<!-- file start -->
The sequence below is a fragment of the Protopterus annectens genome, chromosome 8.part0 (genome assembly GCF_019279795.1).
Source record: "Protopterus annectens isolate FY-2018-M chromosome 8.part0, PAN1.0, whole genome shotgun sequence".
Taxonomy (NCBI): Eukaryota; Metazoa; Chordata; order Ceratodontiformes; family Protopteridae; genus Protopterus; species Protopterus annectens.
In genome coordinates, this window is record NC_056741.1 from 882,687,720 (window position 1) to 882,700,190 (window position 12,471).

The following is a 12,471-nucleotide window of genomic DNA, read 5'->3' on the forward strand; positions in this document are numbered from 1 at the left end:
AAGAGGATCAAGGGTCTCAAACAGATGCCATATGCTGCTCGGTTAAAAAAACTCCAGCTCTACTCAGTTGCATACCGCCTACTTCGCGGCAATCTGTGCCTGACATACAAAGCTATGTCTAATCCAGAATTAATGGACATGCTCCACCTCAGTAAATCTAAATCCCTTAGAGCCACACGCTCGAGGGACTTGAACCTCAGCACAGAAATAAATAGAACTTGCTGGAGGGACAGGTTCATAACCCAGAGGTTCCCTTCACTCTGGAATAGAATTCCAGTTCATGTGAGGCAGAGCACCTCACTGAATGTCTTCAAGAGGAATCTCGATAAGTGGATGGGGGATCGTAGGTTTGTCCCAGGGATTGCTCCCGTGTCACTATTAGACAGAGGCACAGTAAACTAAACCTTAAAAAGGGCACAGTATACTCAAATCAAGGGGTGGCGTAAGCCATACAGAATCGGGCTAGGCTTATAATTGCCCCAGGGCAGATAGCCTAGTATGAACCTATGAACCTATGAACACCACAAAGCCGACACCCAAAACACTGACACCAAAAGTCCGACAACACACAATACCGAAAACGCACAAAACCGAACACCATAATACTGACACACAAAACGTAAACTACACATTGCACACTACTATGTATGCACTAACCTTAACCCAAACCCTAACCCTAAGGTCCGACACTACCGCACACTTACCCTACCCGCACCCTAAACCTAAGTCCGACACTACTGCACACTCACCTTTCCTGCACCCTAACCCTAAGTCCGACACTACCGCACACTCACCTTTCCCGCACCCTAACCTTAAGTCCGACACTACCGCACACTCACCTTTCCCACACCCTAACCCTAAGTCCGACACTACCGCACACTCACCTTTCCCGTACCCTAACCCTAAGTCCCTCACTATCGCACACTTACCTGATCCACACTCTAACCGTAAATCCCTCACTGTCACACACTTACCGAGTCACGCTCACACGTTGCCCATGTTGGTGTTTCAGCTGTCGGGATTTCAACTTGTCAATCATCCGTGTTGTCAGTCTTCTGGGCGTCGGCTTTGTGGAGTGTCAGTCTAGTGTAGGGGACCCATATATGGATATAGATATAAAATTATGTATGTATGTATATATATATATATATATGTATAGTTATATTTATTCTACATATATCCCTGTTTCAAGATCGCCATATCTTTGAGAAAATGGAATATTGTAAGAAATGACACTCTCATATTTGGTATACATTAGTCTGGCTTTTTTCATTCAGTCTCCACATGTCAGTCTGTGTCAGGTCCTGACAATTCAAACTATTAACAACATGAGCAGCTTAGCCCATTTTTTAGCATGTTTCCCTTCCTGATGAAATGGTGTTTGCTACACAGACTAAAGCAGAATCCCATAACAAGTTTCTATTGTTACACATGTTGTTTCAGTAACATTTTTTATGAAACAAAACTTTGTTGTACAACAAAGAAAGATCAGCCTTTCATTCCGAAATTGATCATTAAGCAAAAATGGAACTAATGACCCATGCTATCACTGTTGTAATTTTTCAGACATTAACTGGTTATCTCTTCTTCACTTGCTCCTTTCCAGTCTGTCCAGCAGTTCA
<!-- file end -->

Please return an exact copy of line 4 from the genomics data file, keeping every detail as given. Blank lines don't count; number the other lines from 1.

In genome coordinates, this window is record NC_056741.1 from 882,687,720 (window position 1) to 882,700,190 (window position 12,471).